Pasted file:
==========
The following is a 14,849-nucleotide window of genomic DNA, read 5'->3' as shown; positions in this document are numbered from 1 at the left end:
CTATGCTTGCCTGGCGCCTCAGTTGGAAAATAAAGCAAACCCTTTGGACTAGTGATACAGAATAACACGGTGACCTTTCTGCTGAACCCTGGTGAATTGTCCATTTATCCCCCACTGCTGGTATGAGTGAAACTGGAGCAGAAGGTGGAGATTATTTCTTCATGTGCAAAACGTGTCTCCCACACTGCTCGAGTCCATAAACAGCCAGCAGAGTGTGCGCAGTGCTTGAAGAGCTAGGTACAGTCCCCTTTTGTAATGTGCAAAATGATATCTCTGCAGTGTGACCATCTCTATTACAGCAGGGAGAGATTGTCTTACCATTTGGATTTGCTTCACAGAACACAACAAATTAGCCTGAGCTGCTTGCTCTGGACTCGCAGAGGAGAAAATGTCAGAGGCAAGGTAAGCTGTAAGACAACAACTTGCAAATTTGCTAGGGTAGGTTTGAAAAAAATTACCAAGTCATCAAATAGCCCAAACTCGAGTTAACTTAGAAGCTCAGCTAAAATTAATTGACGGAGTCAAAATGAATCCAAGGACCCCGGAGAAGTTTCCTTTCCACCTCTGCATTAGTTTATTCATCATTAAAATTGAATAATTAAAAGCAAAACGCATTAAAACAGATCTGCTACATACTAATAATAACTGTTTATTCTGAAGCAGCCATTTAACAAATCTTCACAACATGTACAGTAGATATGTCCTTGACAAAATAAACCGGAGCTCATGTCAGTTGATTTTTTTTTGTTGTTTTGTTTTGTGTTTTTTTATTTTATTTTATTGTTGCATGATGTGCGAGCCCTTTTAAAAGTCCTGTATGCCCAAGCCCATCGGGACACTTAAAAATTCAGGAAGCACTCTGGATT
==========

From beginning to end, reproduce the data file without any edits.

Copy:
The following is a 14,849-nucleotide window of genomic DNA, read 5'->3' as shown; positions in this document are numbered from 1 at the left end:
CTATGCTTGCCTGGCGCCTCAGTTGGAAAATAAAGCAAACCCTTTGGACTAGTGATACAGAATAACACGGTGACCTTTCTGCTGAACCCTGGTGAATTGTCCATTTATCCCCCACTGCTGGTATGAGTGAAACTGGAGCAGAAGGTGGAGATTATTTCTTCATGTGCAAAACGTGTCTCCCACACTGCTCGAGTCCATAAACAGCCAGCAGAGTGTGCGCAGTGCTTGAAGAGCTAGGTACAGTCCCCTTTTGTAATGTGCAAAATGATATCTCTGCAGTGTGACCATCTCTATTACAGCAGGGAGAGATTGTCTTACCATTTGGATTTGCTTCACAGAACACAACAAATTAGCCTGAGCTGCTTGCTCTGGACTCGCAGAGGAGAAAATGTCAGAGGCAAGGTAAGCTGTAAGACAACAACTTGCAAATTTGCTAGGGTAGGTTTGAAAAAAATTACCAAGTCATCAAATAGCCCAAACTCGAGTTAACTTAGAAGCTCAGCTAAAATTAATTGACGGAGTCAAAATGAATCCAAGGACCCCGGAGAAGTTTCCTTTCCACCTCTGCATTAGTTTATTCATCATTAAAATTGAATAATTAAAAGCAAAACGCATTAAAACAGATCTGCTACATACTAATAATAACTGTTTATTCTGAAGCAGCCATTTAACAAATCTTCACAACATGTACAGTAGATATGTCCTTGACAAAATAAACCGGAGCTCATGTCAGTTGATTTTTTTTTGTTGTTTTGTTTTGTGTTTTTTTATTTTATTTTATTGTTGCATGATGTGCGAGCCCTTTTAAAAGTCCTGTATGCCCAAGCCCATCGGGACACTTAAAAATTCAGGAAGCACTCTGGATT